“HAPPINESS”: What does it mean to you?
I know what most of you are thinking. You may be thinking:
“What now?” “What a lame topic to write about.” “I know where you’re going with this.” ……. Please bear with me dear readers.
Over time the meaning, the connotation of words change. Such it is with the word “HAPPY” [or “HAPPINESS’]. One of the most famous uses of the word “Happiness” is in our own Declaration of
It was chiefly penned by Thomas Independence Jefferson
and was ratified on July 4, 1776. You
are all too familiar with these words:
“We hold these truths to be self evident, that all men are created equal, that they are endowed by their Creator with certain unalienable rights, that among these are life, liberty, and the pursuit of happiness.”
The word “happy” or “happiness” had an entirely different connotation when
wrote this. During his time the word had
a much deeper meaning than it does today. Today it’s not only overused and
trivialized, but the meaning lends itself to more of a ‘temporary emotional feeling’
as well as relating to something more superficial. You may be “happy” because:
“The Pacers won.”; “I have a new car.”; “It didn’t rain on our picnic.”; “I’m leaving on vacation tomorrow.”; “The biopsy report was benign.”
You can readily see that the word is not only overused, but it has basically lost its significance. It is used to mean everything from the mundane to the serious – from the trivial to the sublime.
At the time of the writing of the Declaration of Independence, the connotation of “happiness” was one of an overall contentment or fulfillment – of being blessed – the highest good for someone. It had the implication of something lasting and permanent – a state of mind. Also the meaning was more than just a personal happiness, for it also dealt somewhat with the corporate society. You can now see the rather stark difference in yesteryear’s and today’s use of the word “Happy” [“Happiness”].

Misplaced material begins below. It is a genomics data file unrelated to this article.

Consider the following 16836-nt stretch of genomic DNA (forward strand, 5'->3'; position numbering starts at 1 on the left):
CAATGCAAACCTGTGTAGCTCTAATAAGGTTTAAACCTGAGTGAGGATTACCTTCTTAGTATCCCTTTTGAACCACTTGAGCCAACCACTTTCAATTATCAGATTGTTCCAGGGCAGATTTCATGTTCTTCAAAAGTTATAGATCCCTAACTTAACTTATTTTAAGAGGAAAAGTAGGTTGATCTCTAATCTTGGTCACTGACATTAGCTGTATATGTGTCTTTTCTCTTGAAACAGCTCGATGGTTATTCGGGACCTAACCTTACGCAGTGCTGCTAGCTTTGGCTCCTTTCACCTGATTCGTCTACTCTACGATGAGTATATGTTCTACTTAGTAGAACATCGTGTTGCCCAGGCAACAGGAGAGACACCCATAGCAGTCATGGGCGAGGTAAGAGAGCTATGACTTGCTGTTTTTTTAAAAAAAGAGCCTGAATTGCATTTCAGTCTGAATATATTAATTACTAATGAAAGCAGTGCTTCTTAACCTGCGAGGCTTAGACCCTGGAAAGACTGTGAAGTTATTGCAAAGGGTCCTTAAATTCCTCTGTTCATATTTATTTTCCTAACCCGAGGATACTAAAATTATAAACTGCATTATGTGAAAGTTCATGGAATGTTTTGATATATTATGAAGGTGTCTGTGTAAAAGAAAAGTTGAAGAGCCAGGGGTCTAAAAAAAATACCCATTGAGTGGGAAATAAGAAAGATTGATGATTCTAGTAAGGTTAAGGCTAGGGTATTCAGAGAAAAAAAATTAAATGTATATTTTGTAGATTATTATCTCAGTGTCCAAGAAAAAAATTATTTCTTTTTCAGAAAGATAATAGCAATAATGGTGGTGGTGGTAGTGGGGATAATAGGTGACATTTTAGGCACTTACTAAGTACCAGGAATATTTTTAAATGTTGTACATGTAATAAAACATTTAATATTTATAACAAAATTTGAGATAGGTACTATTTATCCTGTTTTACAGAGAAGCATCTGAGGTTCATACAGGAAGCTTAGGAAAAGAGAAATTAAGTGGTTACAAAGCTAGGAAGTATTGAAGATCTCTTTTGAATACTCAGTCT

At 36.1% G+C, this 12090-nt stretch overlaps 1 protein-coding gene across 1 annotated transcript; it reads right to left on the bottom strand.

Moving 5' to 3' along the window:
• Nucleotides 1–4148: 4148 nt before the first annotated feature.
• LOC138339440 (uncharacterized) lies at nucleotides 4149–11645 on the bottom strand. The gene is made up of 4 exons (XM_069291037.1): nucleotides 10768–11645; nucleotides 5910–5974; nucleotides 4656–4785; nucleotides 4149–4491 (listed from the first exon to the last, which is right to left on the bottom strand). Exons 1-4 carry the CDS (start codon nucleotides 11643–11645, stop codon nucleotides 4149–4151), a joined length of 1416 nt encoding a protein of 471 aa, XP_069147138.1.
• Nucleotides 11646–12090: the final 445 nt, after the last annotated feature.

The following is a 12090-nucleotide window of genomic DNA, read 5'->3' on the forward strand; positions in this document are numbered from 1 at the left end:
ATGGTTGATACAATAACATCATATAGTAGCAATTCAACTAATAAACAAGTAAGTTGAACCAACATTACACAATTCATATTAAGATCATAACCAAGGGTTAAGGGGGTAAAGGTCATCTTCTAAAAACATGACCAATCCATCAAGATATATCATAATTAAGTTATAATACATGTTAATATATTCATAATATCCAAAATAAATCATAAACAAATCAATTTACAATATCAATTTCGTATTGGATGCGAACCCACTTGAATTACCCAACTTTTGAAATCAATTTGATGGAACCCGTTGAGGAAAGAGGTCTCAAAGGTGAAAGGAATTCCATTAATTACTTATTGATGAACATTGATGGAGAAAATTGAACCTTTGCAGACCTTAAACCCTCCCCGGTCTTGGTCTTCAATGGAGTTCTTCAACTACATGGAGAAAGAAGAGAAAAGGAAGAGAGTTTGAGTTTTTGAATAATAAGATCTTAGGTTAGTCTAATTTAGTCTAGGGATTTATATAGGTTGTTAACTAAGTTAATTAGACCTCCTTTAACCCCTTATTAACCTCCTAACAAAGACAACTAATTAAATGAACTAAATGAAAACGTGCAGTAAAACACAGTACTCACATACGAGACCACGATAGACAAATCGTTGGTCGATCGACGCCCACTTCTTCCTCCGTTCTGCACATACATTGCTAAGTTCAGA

[By the way, the Declaration of Independence says that we have the right of the “Pursuit” of happiness. This doesn’t mean happiness would be achieved – only the right of pursuit.]
Okay Frank, this is a nice lesson on the etymology of the word “Happy”; but WHY IS THIS IN OUR CHURCH BULLETIN? Before I tell you the “WHY?”, here’s how J.B. Phillips renders the “Beatitudes” of Matthew chapter 5.
If you’ve not read Phillips’ version before, but having read the above, you will now understand why he uses “Happy” as he did. He equates the more familiar translations using “BLESSED” with the word “HAPPY”.
“How happy are those who know their need for God, for the
is theirs! kingdom of Heaven
How happy are those who know what sorrow means, for they will be given courage and comfort!
Happy are those who claim nothing, for the whole earth will belong to them!
Happy are those who are hungry and thirsty for true goodness, for they will be fully satisfied!
Happy are the merciful, for they will have mercy shown to them!
Happy are the utterly sincere, for they will see God!
Happy are those who make peace, for they will be known as sons of God!
Happy are those who have suffered persecution for the cause of goodness, for the kingdom of Heaven is theirs!”
MY MAIN POINT:
Because the meaning of the word “Happiness” has changed, I think many in our country interpret the phrase, “ …….and the pursuit of happiness” to mean their personal happiness. In other words, “I should be free to do what I want because it makes me happy.” Currently our country seems to be rapidly departing from a Biblical standard in determining actions and laws. This view seems extremely dangerous. Without a Godly standard, what’s left? What’s left are decisions made by focus groups, by who can make the most noise the longest, by the popular, by who is the most “politically correct”, and unfortunately usually by the minority.
Never doubt it! We are the majority à we who believe in God’s standards – made clear in the Bible. May we think, speak, and act accordingly.
** Quote from Rick Warren:
“God is more interested in making your life holy than He is in making it happy. Certainly we can be happy here on Earth, but that’s not the goal of life. The goal is to grow in character, in Christ likeness.”